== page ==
Based on the size of your tank (height mostly) I would say you're in the low-medium light category...just my opinion though. A par meter would be a much better measure to judge the level of light your plants are getting. Also in the first picture there is only one LED fixture? If that is the case your lighting is definitely inadequate for a planted tank with any plant that requires medium or high amounts of light.
Anyways my point being - if you fertilize as described by others, my concern would be that the plants aren't able to grow fast enough to utilize all the ferts because the light isn't intense enough. To put it very very simply, plants utilize 3 things to grow (again not an accurate explanation but it works well enough here):
2) ferts (macro+micro)
If all three of these are at optimal levels, you will not have algae problems. The plant growth will be maximal and if conditions are correct (fert/co2 level/intensity of lighting) there will be no excess of nutrients for algae to become a problem. Of course you will have small amounts of algae growing in your tank (like in a natural setting) but no nuisance algae/takeovers. BUT, if just one of these is too low (light for example), it will act as a bottleneck to the plant growing process, and the growth will be slower. In addition, since the plants aren't using the other 2 elements to their fullest capacity, those will be in excess in the tank (ferts/co2 in this case). These excess elements will be used by algae to grow, hence why it is important to find a balance.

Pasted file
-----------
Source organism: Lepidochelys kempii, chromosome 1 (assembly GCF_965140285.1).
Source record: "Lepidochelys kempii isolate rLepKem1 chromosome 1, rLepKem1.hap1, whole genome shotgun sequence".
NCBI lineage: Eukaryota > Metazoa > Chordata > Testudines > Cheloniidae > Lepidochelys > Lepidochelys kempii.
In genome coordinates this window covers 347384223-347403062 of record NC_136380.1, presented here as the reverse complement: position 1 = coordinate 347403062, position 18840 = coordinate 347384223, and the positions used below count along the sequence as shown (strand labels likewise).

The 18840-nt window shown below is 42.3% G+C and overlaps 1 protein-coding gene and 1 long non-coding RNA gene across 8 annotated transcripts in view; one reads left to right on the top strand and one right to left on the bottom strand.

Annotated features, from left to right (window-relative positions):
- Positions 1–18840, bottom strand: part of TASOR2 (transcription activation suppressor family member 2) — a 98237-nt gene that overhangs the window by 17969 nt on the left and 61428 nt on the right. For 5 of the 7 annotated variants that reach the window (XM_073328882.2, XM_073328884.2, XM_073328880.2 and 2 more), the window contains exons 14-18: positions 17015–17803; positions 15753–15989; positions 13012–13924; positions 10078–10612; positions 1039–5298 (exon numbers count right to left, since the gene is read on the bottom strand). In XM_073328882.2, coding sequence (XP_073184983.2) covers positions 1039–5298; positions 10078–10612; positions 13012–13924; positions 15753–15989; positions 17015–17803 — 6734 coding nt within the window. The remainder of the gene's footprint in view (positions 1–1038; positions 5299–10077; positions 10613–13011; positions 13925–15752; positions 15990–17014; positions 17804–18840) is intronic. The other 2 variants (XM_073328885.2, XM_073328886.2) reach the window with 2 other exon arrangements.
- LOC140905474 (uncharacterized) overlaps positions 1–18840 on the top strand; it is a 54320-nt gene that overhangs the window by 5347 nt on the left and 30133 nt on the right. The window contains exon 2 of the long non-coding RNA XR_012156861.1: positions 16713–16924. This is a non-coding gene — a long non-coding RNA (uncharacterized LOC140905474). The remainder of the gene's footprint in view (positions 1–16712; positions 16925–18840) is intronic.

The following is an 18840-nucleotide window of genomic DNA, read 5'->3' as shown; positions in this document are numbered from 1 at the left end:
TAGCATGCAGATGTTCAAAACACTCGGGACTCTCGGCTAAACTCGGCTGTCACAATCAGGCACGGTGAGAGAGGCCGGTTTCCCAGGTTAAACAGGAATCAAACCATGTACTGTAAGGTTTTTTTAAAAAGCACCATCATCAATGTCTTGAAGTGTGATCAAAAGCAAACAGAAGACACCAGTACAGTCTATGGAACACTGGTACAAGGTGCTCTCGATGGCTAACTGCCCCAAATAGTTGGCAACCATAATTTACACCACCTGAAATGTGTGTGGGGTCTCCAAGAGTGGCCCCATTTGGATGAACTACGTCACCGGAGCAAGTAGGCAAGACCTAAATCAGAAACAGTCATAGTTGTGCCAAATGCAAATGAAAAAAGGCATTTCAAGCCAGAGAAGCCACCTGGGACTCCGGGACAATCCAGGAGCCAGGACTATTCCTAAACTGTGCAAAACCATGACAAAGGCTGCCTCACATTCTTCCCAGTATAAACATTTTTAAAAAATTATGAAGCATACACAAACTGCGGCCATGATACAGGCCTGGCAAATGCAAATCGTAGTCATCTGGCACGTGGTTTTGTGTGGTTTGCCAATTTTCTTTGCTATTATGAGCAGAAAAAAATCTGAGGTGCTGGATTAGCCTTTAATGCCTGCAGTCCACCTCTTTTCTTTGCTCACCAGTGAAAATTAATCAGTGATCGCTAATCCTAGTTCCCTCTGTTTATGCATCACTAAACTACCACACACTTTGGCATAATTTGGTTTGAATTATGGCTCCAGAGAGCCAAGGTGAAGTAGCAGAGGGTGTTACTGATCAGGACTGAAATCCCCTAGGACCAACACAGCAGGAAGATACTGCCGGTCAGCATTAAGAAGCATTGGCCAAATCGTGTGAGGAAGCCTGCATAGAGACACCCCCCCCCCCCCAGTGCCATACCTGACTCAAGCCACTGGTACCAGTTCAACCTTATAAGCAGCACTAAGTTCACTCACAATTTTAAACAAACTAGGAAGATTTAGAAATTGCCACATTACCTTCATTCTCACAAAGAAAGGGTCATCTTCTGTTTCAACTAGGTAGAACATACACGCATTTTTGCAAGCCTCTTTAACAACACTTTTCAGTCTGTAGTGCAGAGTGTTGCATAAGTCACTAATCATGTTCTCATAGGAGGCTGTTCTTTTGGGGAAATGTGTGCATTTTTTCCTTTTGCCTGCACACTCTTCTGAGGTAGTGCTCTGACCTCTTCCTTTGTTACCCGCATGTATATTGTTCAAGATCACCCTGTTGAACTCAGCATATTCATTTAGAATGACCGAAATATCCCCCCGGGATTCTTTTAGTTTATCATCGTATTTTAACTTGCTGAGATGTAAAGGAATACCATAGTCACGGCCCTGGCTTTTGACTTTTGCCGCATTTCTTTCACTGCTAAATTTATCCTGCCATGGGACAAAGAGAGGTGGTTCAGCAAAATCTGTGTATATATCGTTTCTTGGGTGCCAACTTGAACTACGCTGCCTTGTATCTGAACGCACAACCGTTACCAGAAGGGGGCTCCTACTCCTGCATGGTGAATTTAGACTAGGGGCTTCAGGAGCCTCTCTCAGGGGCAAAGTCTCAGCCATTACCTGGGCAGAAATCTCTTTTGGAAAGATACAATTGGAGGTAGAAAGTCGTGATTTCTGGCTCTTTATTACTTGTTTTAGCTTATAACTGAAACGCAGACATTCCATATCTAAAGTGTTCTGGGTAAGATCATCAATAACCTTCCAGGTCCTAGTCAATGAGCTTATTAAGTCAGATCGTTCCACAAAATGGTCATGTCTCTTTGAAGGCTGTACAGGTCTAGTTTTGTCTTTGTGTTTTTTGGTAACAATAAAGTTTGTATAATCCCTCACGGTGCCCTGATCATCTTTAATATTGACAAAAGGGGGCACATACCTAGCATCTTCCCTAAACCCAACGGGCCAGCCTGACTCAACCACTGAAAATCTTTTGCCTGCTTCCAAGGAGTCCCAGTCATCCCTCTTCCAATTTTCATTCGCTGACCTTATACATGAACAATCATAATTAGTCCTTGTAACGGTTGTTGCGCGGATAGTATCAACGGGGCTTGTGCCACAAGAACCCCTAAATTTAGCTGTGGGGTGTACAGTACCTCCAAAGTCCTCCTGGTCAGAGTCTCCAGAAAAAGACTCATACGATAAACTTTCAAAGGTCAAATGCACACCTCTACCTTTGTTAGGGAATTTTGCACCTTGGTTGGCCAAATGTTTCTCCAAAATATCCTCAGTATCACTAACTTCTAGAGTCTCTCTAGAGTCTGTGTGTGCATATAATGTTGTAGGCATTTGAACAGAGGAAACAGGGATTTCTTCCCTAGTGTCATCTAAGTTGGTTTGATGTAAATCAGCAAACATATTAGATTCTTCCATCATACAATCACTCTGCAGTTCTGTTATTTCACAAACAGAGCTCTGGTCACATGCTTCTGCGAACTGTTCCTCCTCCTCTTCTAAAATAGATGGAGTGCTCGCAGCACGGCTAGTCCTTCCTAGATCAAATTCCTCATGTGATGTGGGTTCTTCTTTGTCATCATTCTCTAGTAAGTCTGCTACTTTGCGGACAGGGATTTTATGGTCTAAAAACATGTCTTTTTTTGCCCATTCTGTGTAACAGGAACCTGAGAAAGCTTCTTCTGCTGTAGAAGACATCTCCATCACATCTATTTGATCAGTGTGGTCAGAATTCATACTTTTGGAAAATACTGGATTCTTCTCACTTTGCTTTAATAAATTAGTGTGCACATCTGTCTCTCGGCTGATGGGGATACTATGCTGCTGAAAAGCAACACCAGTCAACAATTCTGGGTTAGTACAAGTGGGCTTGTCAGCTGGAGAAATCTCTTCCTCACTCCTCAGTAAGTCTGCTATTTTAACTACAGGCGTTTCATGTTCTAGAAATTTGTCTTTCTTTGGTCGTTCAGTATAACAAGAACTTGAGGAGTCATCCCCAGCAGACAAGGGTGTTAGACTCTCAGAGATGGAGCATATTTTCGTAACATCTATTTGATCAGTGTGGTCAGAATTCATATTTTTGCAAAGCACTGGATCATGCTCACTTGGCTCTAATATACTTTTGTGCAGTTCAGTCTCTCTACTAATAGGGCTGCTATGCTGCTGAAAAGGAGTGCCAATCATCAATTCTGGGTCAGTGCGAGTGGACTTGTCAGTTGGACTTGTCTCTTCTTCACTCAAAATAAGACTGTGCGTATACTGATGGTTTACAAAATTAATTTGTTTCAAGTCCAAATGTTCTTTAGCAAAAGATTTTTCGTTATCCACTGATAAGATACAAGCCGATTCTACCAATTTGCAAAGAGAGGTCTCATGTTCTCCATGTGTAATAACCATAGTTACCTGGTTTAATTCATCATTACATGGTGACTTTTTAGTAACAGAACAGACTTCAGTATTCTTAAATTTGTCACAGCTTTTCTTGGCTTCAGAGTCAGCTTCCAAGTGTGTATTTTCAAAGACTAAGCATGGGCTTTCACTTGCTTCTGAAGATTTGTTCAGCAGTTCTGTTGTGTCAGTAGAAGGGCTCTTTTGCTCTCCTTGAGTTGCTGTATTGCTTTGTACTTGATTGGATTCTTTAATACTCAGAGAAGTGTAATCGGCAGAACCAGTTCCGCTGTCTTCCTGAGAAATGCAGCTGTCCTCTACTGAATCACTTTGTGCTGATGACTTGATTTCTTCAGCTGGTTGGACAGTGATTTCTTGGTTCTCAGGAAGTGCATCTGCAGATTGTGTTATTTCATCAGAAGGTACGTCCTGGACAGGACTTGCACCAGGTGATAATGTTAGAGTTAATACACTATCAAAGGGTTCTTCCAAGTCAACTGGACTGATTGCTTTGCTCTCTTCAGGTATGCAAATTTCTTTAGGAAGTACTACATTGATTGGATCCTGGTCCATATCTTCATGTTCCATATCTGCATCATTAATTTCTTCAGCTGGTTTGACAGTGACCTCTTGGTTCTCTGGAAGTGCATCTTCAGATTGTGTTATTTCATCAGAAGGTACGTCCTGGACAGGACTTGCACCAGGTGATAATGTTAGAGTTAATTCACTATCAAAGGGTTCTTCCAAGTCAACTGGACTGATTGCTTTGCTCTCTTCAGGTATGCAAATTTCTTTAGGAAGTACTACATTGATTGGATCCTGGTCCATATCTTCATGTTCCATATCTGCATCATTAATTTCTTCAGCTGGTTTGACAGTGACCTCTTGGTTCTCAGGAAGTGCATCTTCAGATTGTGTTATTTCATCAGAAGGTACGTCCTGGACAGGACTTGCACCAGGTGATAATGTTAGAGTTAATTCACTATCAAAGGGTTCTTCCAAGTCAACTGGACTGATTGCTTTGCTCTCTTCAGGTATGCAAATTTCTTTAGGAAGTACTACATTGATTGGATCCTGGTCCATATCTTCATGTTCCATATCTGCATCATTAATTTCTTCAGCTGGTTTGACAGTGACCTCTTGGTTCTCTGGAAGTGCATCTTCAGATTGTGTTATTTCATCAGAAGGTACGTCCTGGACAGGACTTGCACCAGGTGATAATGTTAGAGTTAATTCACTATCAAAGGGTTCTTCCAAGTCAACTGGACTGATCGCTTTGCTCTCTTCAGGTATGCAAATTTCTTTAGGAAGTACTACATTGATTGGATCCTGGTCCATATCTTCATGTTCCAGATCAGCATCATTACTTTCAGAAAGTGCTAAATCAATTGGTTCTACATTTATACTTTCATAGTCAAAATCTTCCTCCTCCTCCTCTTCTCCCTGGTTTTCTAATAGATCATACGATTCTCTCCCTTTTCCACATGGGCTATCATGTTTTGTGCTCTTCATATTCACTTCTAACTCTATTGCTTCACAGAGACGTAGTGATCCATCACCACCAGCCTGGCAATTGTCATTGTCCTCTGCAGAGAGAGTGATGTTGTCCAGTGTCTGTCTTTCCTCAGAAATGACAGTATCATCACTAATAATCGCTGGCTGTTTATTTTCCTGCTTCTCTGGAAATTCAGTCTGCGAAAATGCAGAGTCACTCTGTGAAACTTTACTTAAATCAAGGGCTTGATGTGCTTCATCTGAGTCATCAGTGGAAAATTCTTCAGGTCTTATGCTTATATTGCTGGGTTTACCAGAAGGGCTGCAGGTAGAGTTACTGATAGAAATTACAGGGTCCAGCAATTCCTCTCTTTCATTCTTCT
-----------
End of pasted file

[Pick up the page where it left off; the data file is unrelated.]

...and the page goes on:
- Low light, fertilizers, no co2: Algae because plant growth stunted by light/co2
- Good light, fertilizers, no co2: Algae because plant growth stunted by lack of co2, LOTS of algae this way
- High light, no ferts, no co2: Algae, not as much as above
- Low light, no ferts, no co2: (ultra low tech) Not much algae, but slow plant growth. Throw in some anubias/moss balls and you have a very easy low tech algae-free setup...only low light plants with this setup.
There are more combinations but they all follow the same reasoning. All 3 elements need to be in balance for optimal plant growth and minimal algae save for the ultra low-tech setup mentioned above.
Sorry for the long response. I just feel that lighting is too overlooked as an aspect for algae when it is usually the root cause. If you have the right lighting your plants can grow without the need for co2 and ferts, the growth will just be incredibly slow, and you won't have too much algae to worry about. Obviously some plants cannot be grown successfully without a good balance of those 3 elements, but usually the beginner plants (i.e. anubias, moss balls, moss in general, etc) can be grown in a low tech setup with low intensity lighting. Plants that would need high lighting are usually of the smaller leaf variety (carpeting plants for example).